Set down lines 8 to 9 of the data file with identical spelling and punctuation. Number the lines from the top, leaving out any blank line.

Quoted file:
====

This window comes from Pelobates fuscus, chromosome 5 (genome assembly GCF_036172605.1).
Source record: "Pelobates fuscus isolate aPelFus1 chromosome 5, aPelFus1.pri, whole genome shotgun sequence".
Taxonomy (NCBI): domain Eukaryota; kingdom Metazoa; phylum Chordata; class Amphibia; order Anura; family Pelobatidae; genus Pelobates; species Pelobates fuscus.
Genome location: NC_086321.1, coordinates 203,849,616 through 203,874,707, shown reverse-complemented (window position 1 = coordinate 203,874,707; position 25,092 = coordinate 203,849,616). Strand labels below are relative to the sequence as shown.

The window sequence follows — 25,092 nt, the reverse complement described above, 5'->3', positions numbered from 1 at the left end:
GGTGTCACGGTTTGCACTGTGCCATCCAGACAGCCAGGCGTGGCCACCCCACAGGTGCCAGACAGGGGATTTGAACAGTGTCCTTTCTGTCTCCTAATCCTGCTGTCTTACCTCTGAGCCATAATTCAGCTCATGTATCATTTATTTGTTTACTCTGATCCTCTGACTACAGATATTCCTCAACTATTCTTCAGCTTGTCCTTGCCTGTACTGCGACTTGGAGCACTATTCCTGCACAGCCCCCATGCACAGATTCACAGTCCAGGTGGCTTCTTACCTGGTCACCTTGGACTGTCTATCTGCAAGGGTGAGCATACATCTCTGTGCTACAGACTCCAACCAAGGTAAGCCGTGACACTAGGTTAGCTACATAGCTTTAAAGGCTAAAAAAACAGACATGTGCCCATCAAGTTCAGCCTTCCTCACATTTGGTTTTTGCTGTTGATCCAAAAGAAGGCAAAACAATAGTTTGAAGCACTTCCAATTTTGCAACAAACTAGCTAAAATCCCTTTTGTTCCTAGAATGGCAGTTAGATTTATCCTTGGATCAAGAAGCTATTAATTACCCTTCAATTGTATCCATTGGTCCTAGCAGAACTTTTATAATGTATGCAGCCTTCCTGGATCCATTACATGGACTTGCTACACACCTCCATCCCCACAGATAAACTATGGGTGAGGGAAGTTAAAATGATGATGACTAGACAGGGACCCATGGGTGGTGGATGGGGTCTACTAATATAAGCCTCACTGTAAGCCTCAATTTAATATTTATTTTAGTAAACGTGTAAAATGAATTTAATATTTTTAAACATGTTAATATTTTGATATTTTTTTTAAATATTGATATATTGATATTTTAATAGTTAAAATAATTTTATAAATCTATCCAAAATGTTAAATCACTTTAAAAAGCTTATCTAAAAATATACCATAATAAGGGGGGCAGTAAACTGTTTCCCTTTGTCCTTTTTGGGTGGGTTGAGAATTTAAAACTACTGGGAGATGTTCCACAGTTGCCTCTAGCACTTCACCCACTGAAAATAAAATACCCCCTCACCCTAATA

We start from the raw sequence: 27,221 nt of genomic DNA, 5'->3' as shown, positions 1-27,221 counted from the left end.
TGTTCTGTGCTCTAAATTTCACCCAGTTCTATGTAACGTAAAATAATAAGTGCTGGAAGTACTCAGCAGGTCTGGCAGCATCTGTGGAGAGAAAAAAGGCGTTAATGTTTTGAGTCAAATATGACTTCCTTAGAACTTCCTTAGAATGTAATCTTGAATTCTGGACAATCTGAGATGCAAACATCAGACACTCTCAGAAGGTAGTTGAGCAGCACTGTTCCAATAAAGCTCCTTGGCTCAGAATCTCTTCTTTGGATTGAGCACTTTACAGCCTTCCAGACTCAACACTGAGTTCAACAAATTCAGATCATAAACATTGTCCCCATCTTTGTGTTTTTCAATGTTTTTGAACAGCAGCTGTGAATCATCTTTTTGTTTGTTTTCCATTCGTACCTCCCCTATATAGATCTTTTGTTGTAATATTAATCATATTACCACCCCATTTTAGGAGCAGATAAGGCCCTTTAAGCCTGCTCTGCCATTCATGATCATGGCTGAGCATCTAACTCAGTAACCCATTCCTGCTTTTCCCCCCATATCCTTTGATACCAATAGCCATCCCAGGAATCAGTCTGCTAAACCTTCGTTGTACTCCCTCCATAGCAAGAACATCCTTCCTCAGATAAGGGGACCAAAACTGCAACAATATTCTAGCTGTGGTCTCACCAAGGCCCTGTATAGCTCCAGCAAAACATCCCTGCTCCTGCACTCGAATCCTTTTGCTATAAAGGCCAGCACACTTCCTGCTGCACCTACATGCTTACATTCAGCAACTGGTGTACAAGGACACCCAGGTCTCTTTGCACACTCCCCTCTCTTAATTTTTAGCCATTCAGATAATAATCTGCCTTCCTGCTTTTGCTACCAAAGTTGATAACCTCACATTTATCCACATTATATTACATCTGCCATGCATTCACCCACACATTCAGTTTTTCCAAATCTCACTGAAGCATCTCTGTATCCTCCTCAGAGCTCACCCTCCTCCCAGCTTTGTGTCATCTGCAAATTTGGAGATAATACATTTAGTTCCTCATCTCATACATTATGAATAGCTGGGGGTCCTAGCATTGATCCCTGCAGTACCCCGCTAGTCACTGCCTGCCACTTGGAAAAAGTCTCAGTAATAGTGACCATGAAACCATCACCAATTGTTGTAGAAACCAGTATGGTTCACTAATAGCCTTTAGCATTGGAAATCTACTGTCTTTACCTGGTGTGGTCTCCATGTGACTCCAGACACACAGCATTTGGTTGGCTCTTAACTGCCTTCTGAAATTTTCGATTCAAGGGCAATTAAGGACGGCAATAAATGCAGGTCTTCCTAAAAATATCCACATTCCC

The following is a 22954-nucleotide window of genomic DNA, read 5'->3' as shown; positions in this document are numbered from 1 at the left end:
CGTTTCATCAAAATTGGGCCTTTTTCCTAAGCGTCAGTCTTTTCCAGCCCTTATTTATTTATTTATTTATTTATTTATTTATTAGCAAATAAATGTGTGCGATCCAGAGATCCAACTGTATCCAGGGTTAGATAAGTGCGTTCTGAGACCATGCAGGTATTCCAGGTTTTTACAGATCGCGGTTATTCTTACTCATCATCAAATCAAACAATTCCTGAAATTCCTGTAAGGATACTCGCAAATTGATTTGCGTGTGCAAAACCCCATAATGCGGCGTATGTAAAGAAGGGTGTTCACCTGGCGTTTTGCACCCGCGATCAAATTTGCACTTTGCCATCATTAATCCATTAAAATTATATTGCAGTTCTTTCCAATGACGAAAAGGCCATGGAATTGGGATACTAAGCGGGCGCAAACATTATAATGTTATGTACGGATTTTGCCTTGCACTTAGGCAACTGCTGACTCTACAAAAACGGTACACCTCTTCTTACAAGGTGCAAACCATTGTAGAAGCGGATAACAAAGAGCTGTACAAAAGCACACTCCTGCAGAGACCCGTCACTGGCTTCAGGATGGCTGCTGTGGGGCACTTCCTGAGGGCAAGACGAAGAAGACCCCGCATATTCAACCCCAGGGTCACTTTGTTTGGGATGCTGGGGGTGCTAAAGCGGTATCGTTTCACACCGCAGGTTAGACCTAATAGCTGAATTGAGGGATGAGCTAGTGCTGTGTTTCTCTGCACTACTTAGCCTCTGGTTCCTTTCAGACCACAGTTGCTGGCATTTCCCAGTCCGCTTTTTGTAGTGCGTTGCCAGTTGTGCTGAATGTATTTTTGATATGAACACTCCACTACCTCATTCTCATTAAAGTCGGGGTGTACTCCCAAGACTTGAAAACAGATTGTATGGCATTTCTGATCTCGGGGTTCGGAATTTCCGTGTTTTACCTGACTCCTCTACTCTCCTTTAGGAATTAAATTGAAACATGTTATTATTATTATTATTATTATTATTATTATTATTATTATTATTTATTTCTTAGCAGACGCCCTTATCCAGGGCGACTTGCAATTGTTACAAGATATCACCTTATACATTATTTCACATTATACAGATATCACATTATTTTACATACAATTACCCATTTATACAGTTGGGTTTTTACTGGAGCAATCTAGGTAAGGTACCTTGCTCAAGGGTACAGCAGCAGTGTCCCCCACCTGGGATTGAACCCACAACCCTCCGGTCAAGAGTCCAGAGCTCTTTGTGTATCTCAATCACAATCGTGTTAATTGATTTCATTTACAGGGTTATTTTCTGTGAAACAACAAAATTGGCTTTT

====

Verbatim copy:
TGTTCTGTGCTCTAAATTTCACCCAGTTCTATGTAACGTAAAATAATAAGTGCTGGAAGTACTCAGCAGGTCTGGCAGCATCTGTGGAGAGAAAAAAGGCGTTAATGTTTTGAGTCAAATATGACTTCCTTAGAACTTCCTTAGAATGTAATCTTGAATTCTGGACAATCTGAGATGCAAACATCAGACACTCTCAGAAGGTAGTTGAGCAGCACTGTTCCAATAAAGCTCCTTGGCTCAGAATCTCTTCTTTGGATTGAGCACTTTACAGCCTTCCAGACTCAACACTGAGTTCAACAAATTCAGATCATAAACATTGTCCCCATCTTTGTGTTTTTCAATGTTTTTGAACAGCAGCTGTGAATCATCTTTTTGTTTGTTTTCCATTCGTACCTCCCCTATATAGATCTTTTGTTGTAATATTAATCATATTACCACCCCATTTTAGGAGCAGATAAGGCCCTTTAAGCCTGCTCTGCCATTCATGATCATGGCTGAGCATCTAACTCAGTAACCCATTCCTGCTTTTCCCCCCATATCCTTTGATACCAATAGCCATCCCAGGAATCAGTCTGCTAAACCTTCGTTGTACTCCCTCCATAGCAAGAACATCCTTCCTCAGATAAGGGGACCAAAACTGCAACAATATTCTAGCTGTGGTCTCACCAAGGCCCTGTATAGCTCCAGCAAAACATCCCTGCTCCTGCACTCGAATCCTTTTGCTATAAAGGCCAGCACACTTCCTGCTGCACCTACATGCTTACATTCAGCAACTGGTGTACAAGGACACCCAGGTCTCTTTGCACACTCCCCTCTCTTAATTTTTAGCCATTCAGATAATAATCTGCCTTCCTGCTTTTGCTACCAAAGTTGATAACCTCACATTTATCCACATTATATTACATCTGCCATGCATTCACCCACACATTCAGTTTTTCCAAATCTCACTGAAGCATCTCTGTATCCTCCTCAGAGCTCACCCTCCTCCCAGCTTTGTGTCATCTGCAAATTTGGAGATAATACATTTAGTTCCTCATCTCATACATTATGAATAGCTGGGGGTCCTAGCATTGATCCCTGCAGTACCCCGCTAGTCACTGCCTGCCACTTGGAAAAAGTCTCAGTAATAGTGACCATGAAACCATCACCAATTGTTGTAGAAACCAGTATGGTTCACTAATAGCCTTTAGCATTGGAAATCTACTGTCTTTACCTGGTGTGGTCTCCATGTGACTCCAGACACACAGCATTTGGTTGGCTCTTAACTGCCTTCTGAAATTTTCGATTCAAGGGCAATTAAGGACGGCAATAAATGCAGGTCTTCCTAAAAATATCCACATTCCC

The following is a 22954-nucleotide window of genomic DNA, read 5'->3' as shown; positions in this document are numbered from 1 at the left end: